How not to raise spoiled kids - MoneySense

How not to raise money monsters

Ensure your kids are money-wise with this lesson plan for every stage of childhood


It’s every parent’s biggest fear…that we’re spoiling them rotten. What’s the secret to raising kids who are healthy, wealthy and wise with their money (and who will move out before they turn 30)? Our MoneySense experts offer a lesson plan for every age and stage of childhood.

Ages 0-6: Their first money moves

Money is the greatest teaching tool of all time. And when you throw kids and parents into the mix, it has the power to change lives. Years back, I watched as my own preschool-aged children, Luca and Laura, figured out that if you’ve got cash, you can get stuff. The summery jingle of the ice-cream truck was enough for them to drop any toy they had in the sandbox and bolt into the house demanding a couple of loonies for ice-cream—QUICK!—before the truck left. As my pockets were picked dry daily, I realized it was time to start teaching them the value of money. But how do you get started?

Read the full story »

Explain basic budgeting to kids »

Ages 7-12: Saving not spending

During the ages 7 to 12, the money questions become more plentiful—and more challenging. And just as you want them to learn household skills like chopping veggies and eating healthily, you also want them to understand basic concepts about saving* and spending money*. “I’ll go to the store with my young daughter Abby and do a lot of what I call, ‘browsing without buying,’” says MoneySense columnist Bruce Sellery. “We’ll go to the store just to look much of the time but I’m clear with her that we’re not buying, we’re browsing. That’s important.” So, how do you teach them the basics?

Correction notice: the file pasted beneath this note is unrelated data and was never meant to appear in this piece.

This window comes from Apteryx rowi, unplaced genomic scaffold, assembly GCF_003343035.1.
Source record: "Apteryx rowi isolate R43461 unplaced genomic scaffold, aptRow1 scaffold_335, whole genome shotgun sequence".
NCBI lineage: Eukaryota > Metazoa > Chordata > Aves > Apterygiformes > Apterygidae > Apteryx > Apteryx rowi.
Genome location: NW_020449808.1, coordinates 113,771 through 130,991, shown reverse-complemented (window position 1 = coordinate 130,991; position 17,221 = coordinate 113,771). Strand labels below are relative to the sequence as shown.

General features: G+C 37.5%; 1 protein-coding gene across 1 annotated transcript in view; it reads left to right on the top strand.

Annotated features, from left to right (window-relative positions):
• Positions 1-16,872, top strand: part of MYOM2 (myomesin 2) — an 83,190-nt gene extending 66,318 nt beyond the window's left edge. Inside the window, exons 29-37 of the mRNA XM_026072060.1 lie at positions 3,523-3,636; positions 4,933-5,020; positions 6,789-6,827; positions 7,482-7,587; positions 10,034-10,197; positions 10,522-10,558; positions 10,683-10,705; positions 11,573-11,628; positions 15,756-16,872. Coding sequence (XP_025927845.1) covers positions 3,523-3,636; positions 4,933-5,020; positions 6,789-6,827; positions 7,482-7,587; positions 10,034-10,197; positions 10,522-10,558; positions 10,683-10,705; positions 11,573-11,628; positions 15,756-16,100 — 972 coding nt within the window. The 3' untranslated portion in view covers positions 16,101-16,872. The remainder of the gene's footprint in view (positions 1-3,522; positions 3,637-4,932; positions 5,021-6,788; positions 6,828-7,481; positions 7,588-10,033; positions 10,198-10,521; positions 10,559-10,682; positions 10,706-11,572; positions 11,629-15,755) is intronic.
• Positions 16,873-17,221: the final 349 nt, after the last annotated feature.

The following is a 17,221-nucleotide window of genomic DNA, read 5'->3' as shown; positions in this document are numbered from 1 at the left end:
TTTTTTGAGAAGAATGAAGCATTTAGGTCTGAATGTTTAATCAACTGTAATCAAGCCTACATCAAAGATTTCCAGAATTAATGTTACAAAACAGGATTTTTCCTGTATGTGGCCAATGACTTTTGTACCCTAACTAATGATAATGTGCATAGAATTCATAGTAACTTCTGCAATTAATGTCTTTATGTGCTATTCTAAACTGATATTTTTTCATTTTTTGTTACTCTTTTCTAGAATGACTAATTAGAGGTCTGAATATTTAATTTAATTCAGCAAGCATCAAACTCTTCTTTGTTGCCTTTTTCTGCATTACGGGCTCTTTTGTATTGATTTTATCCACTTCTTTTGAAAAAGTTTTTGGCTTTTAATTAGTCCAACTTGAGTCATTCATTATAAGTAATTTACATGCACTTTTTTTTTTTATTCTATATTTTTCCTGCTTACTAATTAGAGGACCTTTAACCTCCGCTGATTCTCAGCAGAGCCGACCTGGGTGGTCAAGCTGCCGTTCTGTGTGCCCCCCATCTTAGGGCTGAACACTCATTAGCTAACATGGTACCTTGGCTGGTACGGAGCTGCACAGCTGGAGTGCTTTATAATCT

Read the full story »

Explain compound interest to kids »

Ages 13-17: Big kids, bigger budget

It happens so fast you could miss it. But in their teens, kids need to start moving from thinking about money in small amounts (weekly) to larger amounts (monthly). “They should start getting more money for longer periods of time, but now they also need to start taking personal responsibility for some spending categories themselves,” says Certified Financial Planner Trevor Van Nest. So if you were giving them $20 a week, you may want to give them $80 monthly plus a bit extra for new teen expenses like music subscriptions and clothes. What else should you be doing?

Read the full story »

Explain net worth to kids »

Ages 18+: Preparing to launch

This is the time young adults start taking their first steps towards independence. Many will be moving on to college or university for further studies while others will be taking a gap year off to see the world. Your job now is to encourage their passions, whatever they may be. Help pay for education, housing and other expenses and encourage them to contribute some of their money towards their studies. But is there more you can do?

Read the full story »

How to explain…

Basic budgeting to kids »
Compound interest to kids 
Net worth to kids »

Ways your kids can earn and save

Run a successful lemonade stand »
Save money at school  »

Answers to awkward money questions

How can I avoid money tantrums? »
Should you pay your kids to volunteer? »
Should I buy my 10-year-old a smartphone? »
Does my kid need a clothing allowance? »
Should I give my teen a credit card? »
My kid called from college and is broke again »